DTP replaces moderate leadership with hawks

Turkey's only pro-Kurdish party, the Democratic Society Party (DTP), caused concern that it is shifting toward radicalization and becoming the political wing of the outlawed Kurdistan Workers' Party (PKK) after it endorsed a controversial call for autonom

DTP replaces moderate leadership with hawks
Nurettin Demirtaş, who has been convicted of membership in the PKK, was elected the party's new chairman during the congress. Demirtaş replaced Ahmet Türk -- known as a moderate -- and pressed for rights for Kurds similar to those granted to Turks in Bulgaria, in a speech he gave at the congress.

During the communist era, Bulgaria's Turks were under pressure to change their names and were deprived of the right to use their language or observe their religion or customs. The repression ended in 1989 after 320,000 people fled to Turkey, forcing the Bulgarian government to give rights to the remaining Turks. Most of the Turks who fled to Turkey later returned to Bulgaria. "In Bulgaria, the problems of Turks were solved by giving them rights. We also want to solve these problems through democratic autonomy and the Constitution," Demirtaş told the congress.

A Kurdish politician who wished to remain anonymous said the DTP was openly acting as the political wing of the PKK. He added that the DTP is surrendering to radicalism and doing so without taking into consideration the situation in Turkey, acting in a very amateur manner.

Feridun Yazar, a former president of the People's Labor Party (HEP) -- one of the predecessors of the DTP -- who also worked to establish the DTP, pointed out that the election of the Demirtaş, someone from outside of Parliament, as the party chairman holds meaning. "To elect someone from outside Parliament means that they don't have hopes for a solution in Parliament. It is a sort of reflection of the idea among the DTP members that the deputies cannot do anything," Yazar told Today's Zaman.

Demirtaş was convicted of membership in the PKK as a student and spent some 10 years in prison, a party official said.

The DTP's congress, which ended in a call for the "democratic autonomy of the Kurds," came amid increased tension in the wake of deadly terrorist attacks by the PKK against military and civilian targets in southeastern Anatolia. Prime Minister Recep Tayyip Erdoğan told US President George W. Bush during a Nov. 5 meeting that Turkey's patience was wearing thin in the face of the PKK attacks and received pledges of closer cooperation from Bush against the PKK in northern Iraq.

Erdoğan, in remarks apparently aimed at the DTP, declared yesterday those who have "destructive aims" against Turkey to be enemies of the nation. "Anyone who has destructive aims and goals against this country is the enemy of the Turkish people," Erdoğan told a meeting of his Justice and Development Party's (AK Party) women's branch. "Those who present an image of Turkey divided along ethnic camps harm Turkey the most. I don't understand how Bush sees this while people here cannot."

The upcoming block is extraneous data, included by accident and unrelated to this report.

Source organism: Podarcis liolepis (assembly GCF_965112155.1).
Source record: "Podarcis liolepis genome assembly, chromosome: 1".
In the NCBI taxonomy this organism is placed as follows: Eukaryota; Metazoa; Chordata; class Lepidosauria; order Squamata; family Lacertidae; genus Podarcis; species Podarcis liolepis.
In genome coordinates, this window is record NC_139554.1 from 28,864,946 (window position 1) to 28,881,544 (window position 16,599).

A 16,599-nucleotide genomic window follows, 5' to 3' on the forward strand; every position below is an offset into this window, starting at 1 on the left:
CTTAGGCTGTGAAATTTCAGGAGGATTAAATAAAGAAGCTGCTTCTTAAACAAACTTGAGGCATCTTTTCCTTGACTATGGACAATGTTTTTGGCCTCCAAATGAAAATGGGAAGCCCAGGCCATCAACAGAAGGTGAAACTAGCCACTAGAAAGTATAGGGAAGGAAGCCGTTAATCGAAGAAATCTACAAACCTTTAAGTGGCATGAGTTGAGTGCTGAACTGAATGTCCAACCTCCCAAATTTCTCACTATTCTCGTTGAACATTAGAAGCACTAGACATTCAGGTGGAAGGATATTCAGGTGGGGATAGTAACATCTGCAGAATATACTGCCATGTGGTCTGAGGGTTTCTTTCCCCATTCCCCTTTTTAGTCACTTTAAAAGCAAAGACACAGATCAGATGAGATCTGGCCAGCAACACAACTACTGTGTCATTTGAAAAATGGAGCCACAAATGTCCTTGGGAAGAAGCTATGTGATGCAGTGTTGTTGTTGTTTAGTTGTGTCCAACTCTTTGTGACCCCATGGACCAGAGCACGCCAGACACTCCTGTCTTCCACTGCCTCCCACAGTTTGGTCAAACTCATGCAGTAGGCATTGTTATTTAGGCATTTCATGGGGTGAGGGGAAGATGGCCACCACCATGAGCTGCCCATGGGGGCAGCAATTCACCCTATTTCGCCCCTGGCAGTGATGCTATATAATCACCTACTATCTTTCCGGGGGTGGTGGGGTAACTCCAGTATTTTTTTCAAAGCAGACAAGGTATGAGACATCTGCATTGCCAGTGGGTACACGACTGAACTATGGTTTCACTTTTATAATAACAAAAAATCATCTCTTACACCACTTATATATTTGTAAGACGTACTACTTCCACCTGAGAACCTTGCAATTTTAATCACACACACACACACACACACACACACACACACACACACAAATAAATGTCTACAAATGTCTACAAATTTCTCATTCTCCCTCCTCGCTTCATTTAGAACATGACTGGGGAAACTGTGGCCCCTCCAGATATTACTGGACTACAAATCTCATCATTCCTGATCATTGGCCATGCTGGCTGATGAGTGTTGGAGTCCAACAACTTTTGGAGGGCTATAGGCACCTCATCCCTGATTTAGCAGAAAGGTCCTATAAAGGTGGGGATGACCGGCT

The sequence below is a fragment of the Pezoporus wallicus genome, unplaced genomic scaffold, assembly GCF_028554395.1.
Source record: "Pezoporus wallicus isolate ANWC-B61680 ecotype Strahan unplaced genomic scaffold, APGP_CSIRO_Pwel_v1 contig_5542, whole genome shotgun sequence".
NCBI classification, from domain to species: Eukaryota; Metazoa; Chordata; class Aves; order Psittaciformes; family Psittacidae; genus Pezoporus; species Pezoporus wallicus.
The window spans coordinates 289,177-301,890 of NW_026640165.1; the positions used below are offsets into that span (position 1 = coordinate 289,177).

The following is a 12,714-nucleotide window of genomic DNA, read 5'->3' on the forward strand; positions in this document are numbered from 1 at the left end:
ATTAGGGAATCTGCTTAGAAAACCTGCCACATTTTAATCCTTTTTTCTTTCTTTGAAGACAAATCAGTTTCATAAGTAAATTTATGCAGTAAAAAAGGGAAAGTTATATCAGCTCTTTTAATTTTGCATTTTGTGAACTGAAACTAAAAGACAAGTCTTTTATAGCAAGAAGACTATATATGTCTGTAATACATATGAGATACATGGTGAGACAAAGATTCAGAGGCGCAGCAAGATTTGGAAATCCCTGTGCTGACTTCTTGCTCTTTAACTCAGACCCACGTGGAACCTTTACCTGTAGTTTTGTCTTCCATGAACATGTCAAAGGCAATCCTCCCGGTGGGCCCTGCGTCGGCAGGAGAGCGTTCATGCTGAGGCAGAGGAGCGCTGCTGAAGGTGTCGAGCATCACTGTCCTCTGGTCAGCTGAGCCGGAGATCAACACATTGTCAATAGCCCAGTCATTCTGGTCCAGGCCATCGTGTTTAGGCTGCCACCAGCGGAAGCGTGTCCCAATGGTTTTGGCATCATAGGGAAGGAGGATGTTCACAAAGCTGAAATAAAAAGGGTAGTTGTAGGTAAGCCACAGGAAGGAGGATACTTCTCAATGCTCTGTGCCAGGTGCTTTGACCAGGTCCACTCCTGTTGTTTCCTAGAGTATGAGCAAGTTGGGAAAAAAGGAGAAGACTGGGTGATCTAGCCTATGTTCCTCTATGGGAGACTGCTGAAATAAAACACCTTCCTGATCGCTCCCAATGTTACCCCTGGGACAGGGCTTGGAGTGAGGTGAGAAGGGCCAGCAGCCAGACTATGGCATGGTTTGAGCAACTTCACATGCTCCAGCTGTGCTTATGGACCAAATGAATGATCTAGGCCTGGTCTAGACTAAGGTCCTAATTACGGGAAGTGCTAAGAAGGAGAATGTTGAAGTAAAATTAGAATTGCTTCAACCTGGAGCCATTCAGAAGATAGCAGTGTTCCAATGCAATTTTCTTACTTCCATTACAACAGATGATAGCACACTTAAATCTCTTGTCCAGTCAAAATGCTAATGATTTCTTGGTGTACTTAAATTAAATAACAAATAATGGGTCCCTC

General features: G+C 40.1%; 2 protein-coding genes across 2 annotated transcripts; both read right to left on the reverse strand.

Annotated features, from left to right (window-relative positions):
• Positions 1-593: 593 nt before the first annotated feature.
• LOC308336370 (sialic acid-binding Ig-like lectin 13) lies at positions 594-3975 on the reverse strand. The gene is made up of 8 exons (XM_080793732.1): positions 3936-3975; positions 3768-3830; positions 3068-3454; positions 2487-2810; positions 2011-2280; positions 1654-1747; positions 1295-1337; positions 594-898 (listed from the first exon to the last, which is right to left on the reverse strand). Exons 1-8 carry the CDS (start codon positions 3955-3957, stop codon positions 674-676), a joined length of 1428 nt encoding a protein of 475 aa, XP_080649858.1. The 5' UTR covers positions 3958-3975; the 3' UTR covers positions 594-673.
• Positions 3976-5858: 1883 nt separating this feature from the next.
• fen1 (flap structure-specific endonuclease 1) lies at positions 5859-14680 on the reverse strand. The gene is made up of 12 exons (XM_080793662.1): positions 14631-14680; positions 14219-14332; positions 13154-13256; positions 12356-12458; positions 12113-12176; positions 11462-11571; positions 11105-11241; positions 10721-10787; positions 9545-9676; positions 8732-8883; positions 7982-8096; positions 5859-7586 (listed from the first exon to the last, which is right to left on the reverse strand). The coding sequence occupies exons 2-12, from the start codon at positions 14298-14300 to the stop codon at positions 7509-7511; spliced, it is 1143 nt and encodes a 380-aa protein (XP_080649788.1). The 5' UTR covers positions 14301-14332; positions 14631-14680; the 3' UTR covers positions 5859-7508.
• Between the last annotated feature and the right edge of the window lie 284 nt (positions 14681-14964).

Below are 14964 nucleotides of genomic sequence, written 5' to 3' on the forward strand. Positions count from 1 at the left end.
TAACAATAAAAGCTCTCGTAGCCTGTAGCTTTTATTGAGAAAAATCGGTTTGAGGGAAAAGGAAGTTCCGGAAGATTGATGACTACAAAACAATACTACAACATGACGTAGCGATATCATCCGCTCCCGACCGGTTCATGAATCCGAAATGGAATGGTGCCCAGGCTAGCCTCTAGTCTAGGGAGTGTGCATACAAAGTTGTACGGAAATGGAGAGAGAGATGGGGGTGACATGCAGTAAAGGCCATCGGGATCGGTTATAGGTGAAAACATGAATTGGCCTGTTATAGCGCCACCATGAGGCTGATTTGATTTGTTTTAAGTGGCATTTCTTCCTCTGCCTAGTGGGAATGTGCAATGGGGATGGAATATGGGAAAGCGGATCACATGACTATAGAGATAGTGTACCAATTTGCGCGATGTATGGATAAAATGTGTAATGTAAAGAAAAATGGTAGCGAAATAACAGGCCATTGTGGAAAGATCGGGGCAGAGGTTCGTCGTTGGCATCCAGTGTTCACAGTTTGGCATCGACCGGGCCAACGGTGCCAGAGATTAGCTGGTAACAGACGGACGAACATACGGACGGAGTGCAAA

DTP's congress is now being investigated by state prosecutors to see whether the gathering and statements made there violate laws that make separatism and calling for a federal structure within Turkey a crime, the chief public prosecutor's office in Ankara said.

Several predecessors of the party have been shut down in the past by Turkey's Constitutional Court, on similar grounds.

"It is envisaged that each autonomous section is represented with its own colors and symbols and creates its own democratic administration, although the national flag and official language remain valid for the entire nation of Turkey," the party said in a statement Friday after Thursday's congress. It also called for the recognition of Kurds in Turkey as a distinct minority and said it was ready to broker peace between Turkey and the PKK.

A small Turkish flag was hung in the congress hall, but the Turkish national anthem was not played and no picture of the republic's founder, Mustafa Kemal Atatürk, was hung, according to reports.

According to Yazar, the DTP can no longer profess to be a party of Turkey. He recalled that at its inception, the DTP professed to be a party addressing the problems of Turkey, and added that the attitude of the other parties and the media had pushed the DTP to its current position by excluding it.

"Among the hawks, the doves cannot live. Those defending the idea of a solution with unity and together with Turkish people are accused by radicals of serving the deep state and those Turks defending the idea of political solution are declared pro-Kurdish," he said.

A journalist of Kurdish origin brought to mind that the shaking of hands by the party's former leader, Türk, with Devlet Bahçeli, the chairman of the Nationalist Movement Party (MHP), was not welcomed by some members of that party. He added that the PKK's strategy is to create polarization in society between Kurds and Turks but that the chauvinistic attitudes of the other parties and the media also contribute to this.

A prominent Kurdish intellectual, Tarık Ziya Ekinci, said he would have liked to see Türk remain in his leadership position.


Güncelleme Tarihi: 10 Kasım 2007, 08:52